UK - Paul Myners has recommended that the top 200 UK pension funds move to a more specific definition of share ownership.

“I conclude that, for institutional owners, registering title in the name of a nominee company with a specific designation has benefits in terms of the identification of ownership rights,” Myners said in a report on shareholder voting.

As part of the exercise, Myners commissioned a report from consulting firm Epona which showed that “designation” would be too costly for everybody.

But Myners found “that a move to designation, at say, the level of the top 200 pension funds and similarly other investment vehicles would yield considerable benefits in terms of voting transparency, audit trail and corporate governance for little incremental cost”.

Myners, the former chairman of Gartmore who wrote an influential report on institutional investment for the government in 2000, made the comments in a 44-page report for the Shareholder Voting Working Group.

“Whilst it may be more costly, designation also delivers advantages to the process for voting UK shares and is consistent with promoting quality dialogue and transparent governance.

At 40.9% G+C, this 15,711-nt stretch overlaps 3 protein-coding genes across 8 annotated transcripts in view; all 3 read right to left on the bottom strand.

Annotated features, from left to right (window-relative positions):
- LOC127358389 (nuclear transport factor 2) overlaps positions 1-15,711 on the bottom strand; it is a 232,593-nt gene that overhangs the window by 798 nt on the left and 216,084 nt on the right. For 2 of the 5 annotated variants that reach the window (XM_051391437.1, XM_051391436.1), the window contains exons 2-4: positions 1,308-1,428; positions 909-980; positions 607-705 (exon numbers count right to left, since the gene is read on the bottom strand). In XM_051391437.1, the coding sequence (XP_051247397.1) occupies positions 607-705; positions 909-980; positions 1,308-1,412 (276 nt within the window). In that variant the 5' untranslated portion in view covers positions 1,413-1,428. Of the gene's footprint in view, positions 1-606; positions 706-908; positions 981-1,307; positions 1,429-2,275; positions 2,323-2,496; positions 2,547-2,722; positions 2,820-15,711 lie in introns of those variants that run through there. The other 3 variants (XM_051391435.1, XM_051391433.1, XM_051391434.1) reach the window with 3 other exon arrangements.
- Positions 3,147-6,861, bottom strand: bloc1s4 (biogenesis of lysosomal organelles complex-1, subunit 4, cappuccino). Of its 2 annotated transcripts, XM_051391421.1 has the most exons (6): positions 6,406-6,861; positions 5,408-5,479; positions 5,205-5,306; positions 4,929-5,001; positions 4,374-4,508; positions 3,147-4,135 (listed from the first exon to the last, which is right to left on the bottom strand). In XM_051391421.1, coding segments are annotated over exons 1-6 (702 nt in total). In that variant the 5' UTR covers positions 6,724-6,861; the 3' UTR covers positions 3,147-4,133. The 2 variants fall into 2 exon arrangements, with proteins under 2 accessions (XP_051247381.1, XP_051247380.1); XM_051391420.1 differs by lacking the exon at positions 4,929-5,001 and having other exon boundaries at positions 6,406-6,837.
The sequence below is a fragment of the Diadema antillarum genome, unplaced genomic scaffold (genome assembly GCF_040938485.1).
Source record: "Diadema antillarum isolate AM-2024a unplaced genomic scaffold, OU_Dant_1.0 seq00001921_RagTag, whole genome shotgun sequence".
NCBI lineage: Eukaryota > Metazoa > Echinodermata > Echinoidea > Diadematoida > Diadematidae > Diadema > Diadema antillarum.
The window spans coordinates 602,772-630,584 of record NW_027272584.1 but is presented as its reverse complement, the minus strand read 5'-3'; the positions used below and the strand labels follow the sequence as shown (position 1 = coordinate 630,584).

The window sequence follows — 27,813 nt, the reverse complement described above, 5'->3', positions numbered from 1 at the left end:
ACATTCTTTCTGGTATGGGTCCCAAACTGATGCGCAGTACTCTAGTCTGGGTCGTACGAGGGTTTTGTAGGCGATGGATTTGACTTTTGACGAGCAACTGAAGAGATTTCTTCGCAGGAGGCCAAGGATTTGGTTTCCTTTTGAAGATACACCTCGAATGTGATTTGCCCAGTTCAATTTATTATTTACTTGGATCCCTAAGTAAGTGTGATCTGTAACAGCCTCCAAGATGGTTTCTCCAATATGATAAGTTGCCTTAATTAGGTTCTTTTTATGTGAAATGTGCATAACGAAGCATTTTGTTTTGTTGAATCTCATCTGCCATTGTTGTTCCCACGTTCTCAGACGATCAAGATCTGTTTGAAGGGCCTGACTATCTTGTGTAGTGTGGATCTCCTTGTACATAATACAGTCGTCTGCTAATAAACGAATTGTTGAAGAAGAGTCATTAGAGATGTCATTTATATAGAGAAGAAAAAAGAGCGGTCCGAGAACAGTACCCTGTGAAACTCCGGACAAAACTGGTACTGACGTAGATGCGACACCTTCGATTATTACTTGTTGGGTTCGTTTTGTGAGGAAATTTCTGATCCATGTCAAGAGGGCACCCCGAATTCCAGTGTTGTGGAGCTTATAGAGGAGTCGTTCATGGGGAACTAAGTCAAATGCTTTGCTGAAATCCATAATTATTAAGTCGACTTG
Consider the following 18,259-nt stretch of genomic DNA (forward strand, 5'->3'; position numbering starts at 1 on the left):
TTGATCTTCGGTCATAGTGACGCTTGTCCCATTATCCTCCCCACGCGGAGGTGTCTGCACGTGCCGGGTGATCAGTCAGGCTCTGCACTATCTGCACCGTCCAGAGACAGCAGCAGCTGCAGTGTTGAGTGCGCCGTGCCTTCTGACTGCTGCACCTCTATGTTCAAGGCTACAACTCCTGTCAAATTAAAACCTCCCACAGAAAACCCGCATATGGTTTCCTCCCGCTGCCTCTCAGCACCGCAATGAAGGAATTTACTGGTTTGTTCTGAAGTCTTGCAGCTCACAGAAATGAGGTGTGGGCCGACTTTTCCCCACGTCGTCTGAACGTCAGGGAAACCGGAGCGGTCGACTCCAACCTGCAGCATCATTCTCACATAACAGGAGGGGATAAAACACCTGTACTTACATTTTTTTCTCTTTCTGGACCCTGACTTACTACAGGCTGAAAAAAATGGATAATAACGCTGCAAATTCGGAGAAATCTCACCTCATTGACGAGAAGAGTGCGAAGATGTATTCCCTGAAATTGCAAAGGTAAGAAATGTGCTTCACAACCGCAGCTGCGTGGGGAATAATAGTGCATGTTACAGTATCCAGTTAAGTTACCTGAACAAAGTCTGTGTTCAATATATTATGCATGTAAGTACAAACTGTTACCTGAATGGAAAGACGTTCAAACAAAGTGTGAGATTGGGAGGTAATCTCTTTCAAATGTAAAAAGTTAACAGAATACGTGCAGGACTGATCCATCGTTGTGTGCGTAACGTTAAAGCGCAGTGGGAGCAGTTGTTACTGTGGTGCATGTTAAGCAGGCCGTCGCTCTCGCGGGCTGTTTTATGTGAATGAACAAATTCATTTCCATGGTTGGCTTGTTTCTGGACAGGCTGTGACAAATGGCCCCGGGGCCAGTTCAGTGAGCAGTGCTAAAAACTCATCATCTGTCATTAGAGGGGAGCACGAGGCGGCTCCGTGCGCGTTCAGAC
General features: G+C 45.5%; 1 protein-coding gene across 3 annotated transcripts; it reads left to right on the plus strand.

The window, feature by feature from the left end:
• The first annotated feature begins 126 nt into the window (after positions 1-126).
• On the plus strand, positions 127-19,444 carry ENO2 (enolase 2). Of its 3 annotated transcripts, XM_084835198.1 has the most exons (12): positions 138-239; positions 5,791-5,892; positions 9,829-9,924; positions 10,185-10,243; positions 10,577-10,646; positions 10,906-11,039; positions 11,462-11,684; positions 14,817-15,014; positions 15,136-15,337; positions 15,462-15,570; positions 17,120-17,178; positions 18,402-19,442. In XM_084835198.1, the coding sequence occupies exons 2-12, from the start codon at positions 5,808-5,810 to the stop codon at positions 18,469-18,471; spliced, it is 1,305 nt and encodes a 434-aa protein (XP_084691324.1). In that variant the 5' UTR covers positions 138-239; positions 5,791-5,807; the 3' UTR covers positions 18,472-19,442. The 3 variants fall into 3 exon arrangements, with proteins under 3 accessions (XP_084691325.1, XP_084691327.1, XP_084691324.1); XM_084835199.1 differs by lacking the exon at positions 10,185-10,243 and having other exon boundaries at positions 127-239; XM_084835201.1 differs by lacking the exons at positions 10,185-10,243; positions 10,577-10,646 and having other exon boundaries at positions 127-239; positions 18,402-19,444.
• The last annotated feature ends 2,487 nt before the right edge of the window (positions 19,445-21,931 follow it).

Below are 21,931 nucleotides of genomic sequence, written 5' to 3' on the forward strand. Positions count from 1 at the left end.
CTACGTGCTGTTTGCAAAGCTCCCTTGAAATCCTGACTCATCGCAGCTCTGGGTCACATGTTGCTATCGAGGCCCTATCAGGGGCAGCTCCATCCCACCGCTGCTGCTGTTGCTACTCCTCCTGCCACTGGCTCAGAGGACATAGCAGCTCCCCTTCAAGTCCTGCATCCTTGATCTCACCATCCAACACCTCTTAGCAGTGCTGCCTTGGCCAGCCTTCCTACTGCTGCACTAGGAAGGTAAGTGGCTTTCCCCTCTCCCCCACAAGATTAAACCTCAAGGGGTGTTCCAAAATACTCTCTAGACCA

“I, therefore, find myself disposed to designation from a governance and voting perspective, but accept that this is not a simple matter of black or white and that other issues have to be taken into account when clients choose the form of custody most appropriate to their requirements.”

Current rules permit a custodian to register clients’ investments in the name of a nominee company - as opposed to the clients’ own names.

Myners also made recommendations on voting policy, electronic voting, voting resolutions and the disclosure of polls and proxy votes.

Christine Farnish, chief executive of the National Association of Pension Funds, said of the report: “For some time pension fund trustees have expressed a clear wish to exercise their right to vote at the general meetings of the companies which they own.

“It is encouraging to see that, at last, serious steps are being taken to ensure that this wish can be translated into reality. Practical obstacles to the right to vote and the lack of a clear audit trail are not acceptable in the 21st century.”

Alan MacDougall, managing director of Pensions Investment Research Consultants, said: “PIRC has been calling for reform of AGM procedures and voting for a number of years and it is gratifying that many of our recommendations have been taken up by the Group. This report now paves the way for compulsory voting.”